Fuel switching while energy supply - co2 emissions issues


Fuel switching
In the near term, while energy supply and conversion remains dominated by fossil fuels, switching from
coal to oil or gas can play an important role in emission reduction. If energy conversion efficiencies were
similar, a shift from coal to oil would imply a reduction in carbon emissions of 26 per cent, from oil to gas
23.5 per cent, and from coal to gas 43 per cent per unit of primary energy. Taking into account the
estimated methane leakage in the production, transport and use of these various fuels would slightly reduce
the gap between oil and gas and widen the gap between oil and coal.
When fossil fuels are used to produce electricity, the advantage of natural gas is increased by the higher
efficiency of current, state-of-the-art, combined cycle gas turbine technologies over oil and coal-fired
power plants (see below). IEA’s World Energy Outlook (2002) foresees that the share of gas in world
energy demand will increase from 23% today to 28% in 2030. New power stations will take up 60% of this
increase, usually using CCGT.
Fuel switching toward natural gas seems limited more by geographic constraints than by technology
considerations. Although 90 countries hold significant natural gas reserves, 70 per cent of world reserves
are located in the former Soviet Union and the Middle East. The reserve/production ratio of 65 years
globally is unevenly distributed, from 250 years for the Middle East to only 9 years for North America
(IEA, 2001a). Even more striking is the ratio of natural gas reserves to total energy consumption, as
suggested by Siddiqi (2002). 

This ratio is lower than three years for some large countries with huge coal
reserves such as China, India and the USA. In these cases, fuel switching towards natural gas is likely to
aggravate rather than resolve energy security concerns.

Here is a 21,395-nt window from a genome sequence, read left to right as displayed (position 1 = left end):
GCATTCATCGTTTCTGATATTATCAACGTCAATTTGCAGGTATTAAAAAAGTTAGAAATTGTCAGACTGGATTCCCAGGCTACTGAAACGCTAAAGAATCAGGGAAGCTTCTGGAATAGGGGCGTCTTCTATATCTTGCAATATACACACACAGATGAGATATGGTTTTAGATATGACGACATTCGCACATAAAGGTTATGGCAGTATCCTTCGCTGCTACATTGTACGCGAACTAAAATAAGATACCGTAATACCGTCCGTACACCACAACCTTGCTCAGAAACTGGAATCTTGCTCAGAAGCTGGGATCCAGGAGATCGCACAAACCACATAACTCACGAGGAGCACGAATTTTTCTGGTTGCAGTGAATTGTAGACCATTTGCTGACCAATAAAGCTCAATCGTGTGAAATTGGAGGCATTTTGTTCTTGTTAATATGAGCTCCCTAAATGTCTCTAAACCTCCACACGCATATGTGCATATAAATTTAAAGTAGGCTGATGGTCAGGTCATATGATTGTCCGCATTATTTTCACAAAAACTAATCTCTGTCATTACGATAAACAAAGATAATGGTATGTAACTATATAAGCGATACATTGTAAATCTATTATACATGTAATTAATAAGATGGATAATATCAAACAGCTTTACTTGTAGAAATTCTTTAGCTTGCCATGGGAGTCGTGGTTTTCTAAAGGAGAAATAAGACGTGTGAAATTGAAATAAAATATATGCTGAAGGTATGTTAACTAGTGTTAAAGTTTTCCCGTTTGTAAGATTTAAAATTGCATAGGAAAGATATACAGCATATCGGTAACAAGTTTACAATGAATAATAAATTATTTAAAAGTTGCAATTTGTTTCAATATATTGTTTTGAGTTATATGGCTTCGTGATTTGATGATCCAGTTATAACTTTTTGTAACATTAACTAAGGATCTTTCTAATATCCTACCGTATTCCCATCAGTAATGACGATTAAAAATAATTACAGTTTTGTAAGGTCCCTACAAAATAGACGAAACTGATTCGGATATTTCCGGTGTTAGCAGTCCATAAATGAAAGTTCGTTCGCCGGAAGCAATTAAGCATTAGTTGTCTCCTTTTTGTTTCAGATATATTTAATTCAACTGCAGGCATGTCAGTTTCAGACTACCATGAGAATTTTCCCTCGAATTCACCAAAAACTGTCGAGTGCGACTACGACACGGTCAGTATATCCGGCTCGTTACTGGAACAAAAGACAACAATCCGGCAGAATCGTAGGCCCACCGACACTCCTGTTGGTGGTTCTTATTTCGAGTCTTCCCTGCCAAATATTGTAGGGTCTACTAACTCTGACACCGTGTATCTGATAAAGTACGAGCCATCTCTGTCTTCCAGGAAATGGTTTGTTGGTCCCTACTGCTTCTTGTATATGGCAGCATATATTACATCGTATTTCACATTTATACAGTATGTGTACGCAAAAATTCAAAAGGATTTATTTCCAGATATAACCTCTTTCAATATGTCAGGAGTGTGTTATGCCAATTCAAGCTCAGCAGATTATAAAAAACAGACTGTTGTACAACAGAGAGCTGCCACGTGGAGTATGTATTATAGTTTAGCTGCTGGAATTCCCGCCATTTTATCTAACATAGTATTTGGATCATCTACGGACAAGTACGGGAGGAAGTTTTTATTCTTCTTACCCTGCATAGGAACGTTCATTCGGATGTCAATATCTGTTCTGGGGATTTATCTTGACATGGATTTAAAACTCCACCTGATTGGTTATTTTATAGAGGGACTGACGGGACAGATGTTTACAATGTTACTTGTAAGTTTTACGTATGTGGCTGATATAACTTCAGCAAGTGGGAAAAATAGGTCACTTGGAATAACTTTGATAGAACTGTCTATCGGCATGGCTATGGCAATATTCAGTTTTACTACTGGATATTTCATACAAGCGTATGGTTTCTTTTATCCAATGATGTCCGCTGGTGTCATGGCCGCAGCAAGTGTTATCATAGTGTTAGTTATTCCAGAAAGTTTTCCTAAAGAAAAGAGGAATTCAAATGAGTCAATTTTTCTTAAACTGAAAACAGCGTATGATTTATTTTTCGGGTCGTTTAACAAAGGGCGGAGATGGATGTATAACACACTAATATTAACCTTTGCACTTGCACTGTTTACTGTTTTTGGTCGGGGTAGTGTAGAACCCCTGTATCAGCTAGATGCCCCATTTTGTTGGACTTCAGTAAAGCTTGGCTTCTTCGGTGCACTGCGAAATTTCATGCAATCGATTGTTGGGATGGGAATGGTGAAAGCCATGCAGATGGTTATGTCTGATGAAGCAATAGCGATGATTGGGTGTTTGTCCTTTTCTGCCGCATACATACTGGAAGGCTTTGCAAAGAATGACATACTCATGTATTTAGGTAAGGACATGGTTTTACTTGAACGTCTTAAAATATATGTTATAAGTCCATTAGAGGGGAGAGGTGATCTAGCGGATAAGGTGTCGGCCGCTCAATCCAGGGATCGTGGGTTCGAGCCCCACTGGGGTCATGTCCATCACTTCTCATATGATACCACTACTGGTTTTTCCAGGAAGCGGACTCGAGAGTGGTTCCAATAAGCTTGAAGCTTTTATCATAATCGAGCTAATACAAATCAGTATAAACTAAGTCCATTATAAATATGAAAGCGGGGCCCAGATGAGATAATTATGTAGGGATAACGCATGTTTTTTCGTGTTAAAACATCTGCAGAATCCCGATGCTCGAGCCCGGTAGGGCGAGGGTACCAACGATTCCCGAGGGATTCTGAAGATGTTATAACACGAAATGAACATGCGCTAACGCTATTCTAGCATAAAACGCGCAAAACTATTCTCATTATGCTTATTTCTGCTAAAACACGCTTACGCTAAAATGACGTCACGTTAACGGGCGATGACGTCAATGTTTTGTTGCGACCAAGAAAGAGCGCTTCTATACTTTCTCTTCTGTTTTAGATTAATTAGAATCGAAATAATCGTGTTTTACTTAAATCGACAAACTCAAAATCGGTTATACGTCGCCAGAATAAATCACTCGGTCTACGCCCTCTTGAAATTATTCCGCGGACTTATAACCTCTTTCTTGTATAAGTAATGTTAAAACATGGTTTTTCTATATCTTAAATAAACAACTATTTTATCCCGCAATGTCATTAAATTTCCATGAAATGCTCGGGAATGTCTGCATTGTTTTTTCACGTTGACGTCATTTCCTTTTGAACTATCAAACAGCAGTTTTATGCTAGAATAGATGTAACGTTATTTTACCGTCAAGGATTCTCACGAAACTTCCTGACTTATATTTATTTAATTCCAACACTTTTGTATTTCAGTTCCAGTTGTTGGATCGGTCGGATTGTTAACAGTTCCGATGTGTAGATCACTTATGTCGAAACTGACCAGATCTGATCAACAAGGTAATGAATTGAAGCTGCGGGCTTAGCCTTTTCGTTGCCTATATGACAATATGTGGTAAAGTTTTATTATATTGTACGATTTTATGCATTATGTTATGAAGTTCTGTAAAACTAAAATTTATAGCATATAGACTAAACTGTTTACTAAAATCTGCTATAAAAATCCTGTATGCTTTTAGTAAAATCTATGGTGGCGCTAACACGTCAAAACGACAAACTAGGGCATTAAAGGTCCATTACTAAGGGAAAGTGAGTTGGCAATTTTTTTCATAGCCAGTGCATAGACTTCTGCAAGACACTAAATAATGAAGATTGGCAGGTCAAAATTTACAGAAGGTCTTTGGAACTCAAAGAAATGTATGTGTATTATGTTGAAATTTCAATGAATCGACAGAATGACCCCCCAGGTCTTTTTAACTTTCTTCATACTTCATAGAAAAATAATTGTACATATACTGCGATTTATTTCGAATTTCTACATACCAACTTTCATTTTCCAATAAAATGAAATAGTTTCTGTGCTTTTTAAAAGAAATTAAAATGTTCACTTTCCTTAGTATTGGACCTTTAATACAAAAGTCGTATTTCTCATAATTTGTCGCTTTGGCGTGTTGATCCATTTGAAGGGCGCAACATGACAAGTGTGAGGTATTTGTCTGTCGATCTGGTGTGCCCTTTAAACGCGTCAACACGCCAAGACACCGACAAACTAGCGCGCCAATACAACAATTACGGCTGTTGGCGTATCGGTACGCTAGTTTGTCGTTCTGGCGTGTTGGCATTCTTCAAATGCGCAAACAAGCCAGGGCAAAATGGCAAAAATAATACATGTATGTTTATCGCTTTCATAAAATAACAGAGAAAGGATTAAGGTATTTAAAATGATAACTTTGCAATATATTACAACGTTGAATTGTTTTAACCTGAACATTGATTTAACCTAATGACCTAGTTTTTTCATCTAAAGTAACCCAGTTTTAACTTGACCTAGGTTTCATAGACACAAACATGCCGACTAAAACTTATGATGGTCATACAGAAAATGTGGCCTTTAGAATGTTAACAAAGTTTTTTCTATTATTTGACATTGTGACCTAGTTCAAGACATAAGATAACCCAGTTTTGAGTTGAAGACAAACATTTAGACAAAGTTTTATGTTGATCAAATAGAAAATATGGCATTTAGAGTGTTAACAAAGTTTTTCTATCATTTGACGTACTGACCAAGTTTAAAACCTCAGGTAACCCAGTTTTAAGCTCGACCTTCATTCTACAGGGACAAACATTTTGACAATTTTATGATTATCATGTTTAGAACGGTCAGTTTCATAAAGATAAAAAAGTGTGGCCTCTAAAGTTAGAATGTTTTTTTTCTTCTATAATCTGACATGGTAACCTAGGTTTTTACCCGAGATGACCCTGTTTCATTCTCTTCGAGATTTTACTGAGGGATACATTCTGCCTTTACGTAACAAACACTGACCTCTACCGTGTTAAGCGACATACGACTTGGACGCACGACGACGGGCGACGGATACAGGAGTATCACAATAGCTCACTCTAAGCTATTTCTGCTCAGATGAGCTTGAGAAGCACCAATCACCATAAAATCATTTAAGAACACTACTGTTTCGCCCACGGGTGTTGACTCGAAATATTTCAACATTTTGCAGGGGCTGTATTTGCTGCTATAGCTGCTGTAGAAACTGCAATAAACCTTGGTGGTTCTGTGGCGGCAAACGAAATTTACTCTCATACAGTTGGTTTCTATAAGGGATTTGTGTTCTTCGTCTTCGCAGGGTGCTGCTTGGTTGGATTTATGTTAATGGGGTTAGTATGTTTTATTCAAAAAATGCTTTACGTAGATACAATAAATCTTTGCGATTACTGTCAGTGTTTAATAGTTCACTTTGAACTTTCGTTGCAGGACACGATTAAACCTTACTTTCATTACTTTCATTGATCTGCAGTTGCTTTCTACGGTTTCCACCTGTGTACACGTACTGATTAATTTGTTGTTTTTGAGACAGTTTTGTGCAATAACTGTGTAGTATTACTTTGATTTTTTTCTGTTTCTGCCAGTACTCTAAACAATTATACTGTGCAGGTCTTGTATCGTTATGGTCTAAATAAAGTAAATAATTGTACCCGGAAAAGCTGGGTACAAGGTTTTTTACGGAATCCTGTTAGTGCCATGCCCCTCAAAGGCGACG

Technological progress, however, has proven instrumental in fostering gas use and, in particular,
international gas trade, especially with liquefied natural gas (LNG). It has led in the past decades to sharp
decreases in investment and operating costs all along the LNG chain. Investment costs for liquefaction
plants and tankers have been more than halved since the 1970s, as well as self-consumption of the entire
chain. For the vast majority of experts, the downward trend in costs of the LNG chain has not
yet run its course, even though many estimate that most of the reduction process has
already been accomplished. (Valais et al, 2001). Similarly, future developments of high-pressure
technology and offshore pipeline technology are expected to play a major role in reducing the costs of
large-scale long-distance pipeline projects.
A second limit to fuel switching toward gas would be the global availability of conventional natural gas
resources. Proven reserves might provide about 60 years of consumption at current rates; total estimated
resources, including undiscovered gas, represent from 170 to 200 years of supply (IEA, 2001a).
Technological improvements have already reduced (and will likely continue to reduce) costs of identifying